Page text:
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1. Introduction

1.1. Background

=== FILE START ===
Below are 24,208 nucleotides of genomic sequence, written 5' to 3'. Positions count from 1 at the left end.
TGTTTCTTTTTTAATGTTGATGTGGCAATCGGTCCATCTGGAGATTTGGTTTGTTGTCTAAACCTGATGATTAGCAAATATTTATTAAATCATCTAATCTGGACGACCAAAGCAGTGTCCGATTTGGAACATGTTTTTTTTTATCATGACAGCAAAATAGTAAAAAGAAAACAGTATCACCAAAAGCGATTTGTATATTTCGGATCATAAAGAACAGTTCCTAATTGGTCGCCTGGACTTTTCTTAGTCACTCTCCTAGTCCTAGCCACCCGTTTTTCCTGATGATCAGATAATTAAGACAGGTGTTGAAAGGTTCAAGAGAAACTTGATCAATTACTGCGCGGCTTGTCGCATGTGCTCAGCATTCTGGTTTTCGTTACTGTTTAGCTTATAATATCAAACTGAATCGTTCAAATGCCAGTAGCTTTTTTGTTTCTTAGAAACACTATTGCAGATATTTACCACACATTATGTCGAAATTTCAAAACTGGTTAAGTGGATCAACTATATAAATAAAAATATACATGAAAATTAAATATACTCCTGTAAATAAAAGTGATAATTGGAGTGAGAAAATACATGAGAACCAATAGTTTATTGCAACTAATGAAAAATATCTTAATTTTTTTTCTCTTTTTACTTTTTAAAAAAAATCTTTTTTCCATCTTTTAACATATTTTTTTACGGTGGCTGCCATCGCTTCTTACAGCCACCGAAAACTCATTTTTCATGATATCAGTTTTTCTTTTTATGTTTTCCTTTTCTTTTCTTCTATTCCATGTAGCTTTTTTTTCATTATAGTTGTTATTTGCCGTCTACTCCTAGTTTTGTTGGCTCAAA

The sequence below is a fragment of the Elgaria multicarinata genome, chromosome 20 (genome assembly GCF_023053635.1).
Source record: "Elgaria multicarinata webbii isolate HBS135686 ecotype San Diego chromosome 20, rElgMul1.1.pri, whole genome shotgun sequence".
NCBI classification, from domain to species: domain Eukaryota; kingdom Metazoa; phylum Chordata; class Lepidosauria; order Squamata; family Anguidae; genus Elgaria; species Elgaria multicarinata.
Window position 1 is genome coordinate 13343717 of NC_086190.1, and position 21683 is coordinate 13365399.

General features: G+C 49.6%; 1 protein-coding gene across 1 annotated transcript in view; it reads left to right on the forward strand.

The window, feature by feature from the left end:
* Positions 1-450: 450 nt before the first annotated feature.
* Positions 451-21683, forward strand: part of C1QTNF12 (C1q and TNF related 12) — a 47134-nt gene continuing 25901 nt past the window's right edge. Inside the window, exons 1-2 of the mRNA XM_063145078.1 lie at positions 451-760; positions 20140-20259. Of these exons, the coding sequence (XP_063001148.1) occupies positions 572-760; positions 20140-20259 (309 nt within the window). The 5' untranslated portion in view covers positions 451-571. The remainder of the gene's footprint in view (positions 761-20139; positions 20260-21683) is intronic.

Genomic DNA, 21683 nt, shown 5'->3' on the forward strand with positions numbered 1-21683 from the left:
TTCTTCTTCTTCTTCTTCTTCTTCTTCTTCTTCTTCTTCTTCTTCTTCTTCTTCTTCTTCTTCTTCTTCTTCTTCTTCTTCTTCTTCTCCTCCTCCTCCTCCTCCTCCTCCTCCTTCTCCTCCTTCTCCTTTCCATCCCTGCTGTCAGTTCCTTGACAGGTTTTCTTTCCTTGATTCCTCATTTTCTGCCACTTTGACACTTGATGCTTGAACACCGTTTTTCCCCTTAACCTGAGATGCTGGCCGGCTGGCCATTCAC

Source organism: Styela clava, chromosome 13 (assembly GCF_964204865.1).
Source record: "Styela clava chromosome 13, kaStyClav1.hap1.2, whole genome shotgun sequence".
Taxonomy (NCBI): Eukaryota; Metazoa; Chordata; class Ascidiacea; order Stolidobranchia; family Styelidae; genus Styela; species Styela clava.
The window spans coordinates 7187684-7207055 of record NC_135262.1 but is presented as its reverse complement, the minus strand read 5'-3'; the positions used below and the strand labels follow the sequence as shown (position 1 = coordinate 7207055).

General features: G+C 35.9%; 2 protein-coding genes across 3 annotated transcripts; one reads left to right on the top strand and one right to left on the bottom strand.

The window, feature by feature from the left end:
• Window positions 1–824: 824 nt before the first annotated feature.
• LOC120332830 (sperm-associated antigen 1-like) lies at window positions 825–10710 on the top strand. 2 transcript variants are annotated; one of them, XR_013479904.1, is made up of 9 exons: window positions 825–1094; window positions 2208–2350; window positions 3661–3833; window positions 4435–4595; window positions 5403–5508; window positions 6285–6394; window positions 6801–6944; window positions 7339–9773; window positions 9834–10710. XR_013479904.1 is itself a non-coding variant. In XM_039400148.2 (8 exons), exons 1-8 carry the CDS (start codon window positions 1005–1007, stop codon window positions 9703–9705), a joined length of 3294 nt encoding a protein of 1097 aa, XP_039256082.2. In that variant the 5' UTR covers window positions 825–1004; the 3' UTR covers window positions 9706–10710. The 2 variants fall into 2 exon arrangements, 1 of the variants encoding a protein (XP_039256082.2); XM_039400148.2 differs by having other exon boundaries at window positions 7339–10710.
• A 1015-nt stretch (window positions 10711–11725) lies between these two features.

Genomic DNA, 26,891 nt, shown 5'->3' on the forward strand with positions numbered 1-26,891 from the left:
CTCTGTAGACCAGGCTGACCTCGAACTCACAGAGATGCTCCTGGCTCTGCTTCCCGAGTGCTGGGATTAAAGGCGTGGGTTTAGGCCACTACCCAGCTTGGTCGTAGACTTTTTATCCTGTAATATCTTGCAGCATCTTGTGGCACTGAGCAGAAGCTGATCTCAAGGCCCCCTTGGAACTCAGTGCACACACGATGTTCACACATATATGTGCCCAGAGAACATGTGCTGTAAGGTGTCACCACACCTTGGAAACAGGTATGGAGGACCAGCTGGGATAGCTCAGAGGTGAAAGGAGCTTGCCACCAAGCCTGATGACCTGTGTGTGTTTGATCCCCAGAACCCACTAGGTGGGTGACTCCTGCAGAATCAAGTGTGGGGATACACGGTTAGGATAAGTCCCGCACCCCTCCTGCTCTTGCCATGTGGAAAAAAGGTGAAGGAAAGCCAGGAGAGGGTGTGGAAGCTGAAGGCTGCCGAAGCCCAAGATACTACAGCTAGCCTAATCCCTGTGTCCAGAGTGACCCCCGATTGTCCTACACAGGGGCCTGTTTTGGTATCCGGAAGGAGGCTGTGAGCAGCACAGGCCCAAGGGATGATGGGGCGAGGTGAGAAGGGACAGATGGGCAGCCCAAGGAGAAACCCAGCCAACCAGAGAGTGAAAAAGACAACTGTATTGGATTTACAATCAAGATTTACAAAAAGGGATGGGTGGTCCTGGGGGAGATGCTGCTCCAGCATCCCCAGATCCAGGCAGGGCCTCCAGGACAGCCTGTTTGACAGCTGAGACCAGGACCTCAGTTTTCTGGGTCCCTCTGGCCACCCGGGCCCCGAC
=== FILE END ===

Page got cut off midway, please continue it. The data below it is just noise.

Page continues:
The United States’ (US’) standing in the twenty-first-century global economy will largely depend on its ability to foster a workforce well-equipped with skills in fields of science, technology, engineering, and math (STEM) (National Academies of Sciences et al., 2016; Augustine et al., 2010). This is because the growing pervasiveness and ubiquity of technology in modern society has increased STEM fields’ central roles in driving economic growth and producing jobs through innovation and development (Rothwell, 2013). That said, by many measures, the US is lagging behind other world leaders in training students in STEM fields (Savkar and Lokere, 2010; Beach, 2013; Kelly et al., 2013) and must increase the number of students graduating with STEM degrees by about 33% just to fill future needs in the domestic workforce (PCAST, 2012). Considering the importance of STEM-driven industries to national and regional economies, these impending shortages of STEM-trained professionals have brought calls for systemic countermeasures in the US (National Academies of Sciences et al., 2016; Augustine et al., 2010; PCAST, 2012; Graham et al., 2013; Mervis, 2010). One potential solution to these shortages is decreasing the attrition/dropout of students from STEM fields. In fact, it is believed that 50-60% of students entering US colleges intending to major in a STEM field ultimately either graduate with a non-STEM degree or do not graduate at all (PCAST, 2012; Gates and Mirkin, 2012; Chen and Soldner, 2013; Chen, 2015). In many cases, these students leaving STEM fields are capable students who could have made valuable additions to the STEM workforce (Chen, 2015; Bettinger, 2010; Lowell et al., 2009). A 2012 report to the White House stated that decreasing the national yearly STEM attrition rate by just 10 percentage points from 2012 onwards will help reduce the impending shortage of STEM professionals in 2022 by 75% (PCAST, 2012; Gates and Mirkin, 2012).